On Thursday, February 23rd, a diverse crowd of over 30 professors and graduate students gathered at Bar Basso in midtown Manhattan for the 4th AAG Development Geographies Specialty Group’s Pre-Conference. Seven presenters each delivered a seven-minute policy plea on issues ranging from land use and fair trade certification “on the ground” to the management of e-waste, Vietnam’s recent growth and inequality trajectories, and the practice of development as a political process. The group then met for dinner across the street and spent the next two hours debating and networking. Click here for the complete program. The next DGSG Pre-Conference is planned for 2013 in Los Angeles, CA.
Building on the growing body of empirical literature on aid effectiveness–including two of my recent publications—Amanda Glassman and Denizhan Duran at the Center for Global Development just published an interesting working paper that achieves two things simultaneously: it provides an excellent overview of the dramatic increase of Development Assistance in Health (DAH) globally during the past decade while also, for the first time as far as I am aware, ranking the individual performance of national as well as multilateral donor agencies in DAH. Echoing some of the findings documented in a recent paper by Bill Easterly and Claudia Williamson published in World Development, their analysis uncovers wide variation in both allocative efficiency and DAH agencies’ effectiveness as reliable, transparent and supportive partners for institutional development in recipient countries. The UK’s DFID ranks highest overall, followed by the Dutch and Danish aid agencies. GFATM is the highest-ranked multilateral agency in the sample. Conversely, selected UN agencies (clustered) rank lowest among multilateral organizations. Major bilateral donors such as Japan, Belgium and France also find themselves at the bottom of Glassman’s and Duran’s results.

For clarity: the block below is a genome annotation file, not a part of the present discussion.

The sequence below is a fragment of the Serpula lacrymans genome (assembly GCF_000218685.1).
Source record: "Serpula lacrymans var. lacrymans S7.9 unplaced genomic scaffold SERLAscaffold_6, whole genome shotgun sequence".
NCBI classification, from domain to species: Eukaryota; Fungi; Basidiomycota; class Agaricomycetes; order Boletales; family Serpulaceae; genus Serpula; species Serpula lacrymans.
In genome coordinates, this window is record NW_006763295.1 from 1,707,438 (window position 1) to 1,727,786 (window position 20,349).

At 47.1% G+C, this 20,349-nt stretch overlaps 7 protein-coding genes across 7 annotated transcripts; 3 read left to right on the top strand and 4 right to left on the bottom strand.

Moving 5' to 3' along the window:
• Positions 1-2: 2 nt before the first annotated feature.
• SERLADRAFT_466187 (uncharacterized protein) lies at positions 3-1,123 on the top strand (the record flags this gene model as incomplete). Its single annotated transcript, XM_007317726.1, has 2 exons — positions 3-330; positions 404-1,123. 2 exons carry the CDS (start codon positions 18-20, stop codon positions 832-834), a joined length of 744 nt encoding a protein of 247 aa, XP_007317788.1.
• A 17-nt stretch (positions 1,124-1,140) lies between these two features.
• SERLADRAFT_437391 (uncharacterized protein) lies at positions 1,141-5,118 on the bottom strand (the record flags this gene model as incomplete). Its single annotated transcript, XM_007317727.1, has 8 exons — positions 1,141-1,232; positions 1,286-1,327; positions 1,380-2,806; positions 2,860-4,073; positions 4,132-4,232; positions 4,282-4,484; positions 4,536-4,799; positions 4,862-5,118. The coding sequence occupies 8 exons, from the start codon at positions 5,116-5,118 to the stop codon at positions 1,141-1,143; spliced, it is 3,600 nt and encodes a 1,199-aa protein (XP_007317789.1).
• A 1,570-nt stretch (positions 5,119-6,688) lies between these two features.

I recently attended UPenn Prof. Michael Katz’s book talk at the New America Foundation. In Why Don’t American Cities Burn, Katz offers a historical analysis of the systemic and social constraints to violent collective action by minorities in U.S. cities which, Katz argues, result from a set of profound economic and political transformations. Although I found Katz’s three-tiered argument refreshing and generally convincing, I took issue with his focus on inner-city poverty among African-Americans specifically and why, unlike in the 1960s and 1990s, this situation was unlikely to incite major violence missed major aspects of contemporary urban dynamics. As much as racially motivated spatial phenomena have mattered in post-war U.S. urban history–and one clearly find parallels in the urban riots in France–, recent uprisings in London, Seattle, Oakland or Vancouver demonstrate that racial tensions are only one possible trigger. To be fair, Katz published the book prior to the Occupy movement; still, it seems to me that characterizing the U.K. riots primarily as an outbreak of racial tensions misses the point. Unfortunately Katz’s answer to my question [at 1:03:10 of the recording] wasn’t really clear; he stated dissatisfaction with attempts made thus far to explain these riots and that he intended to conduct his own investigation. Let’s hope that race won’t be the sole interpretive lens applied in this effort. Cities are arenas for the staging of social and economic protests writ large, which may or may not reflect racial dimensions.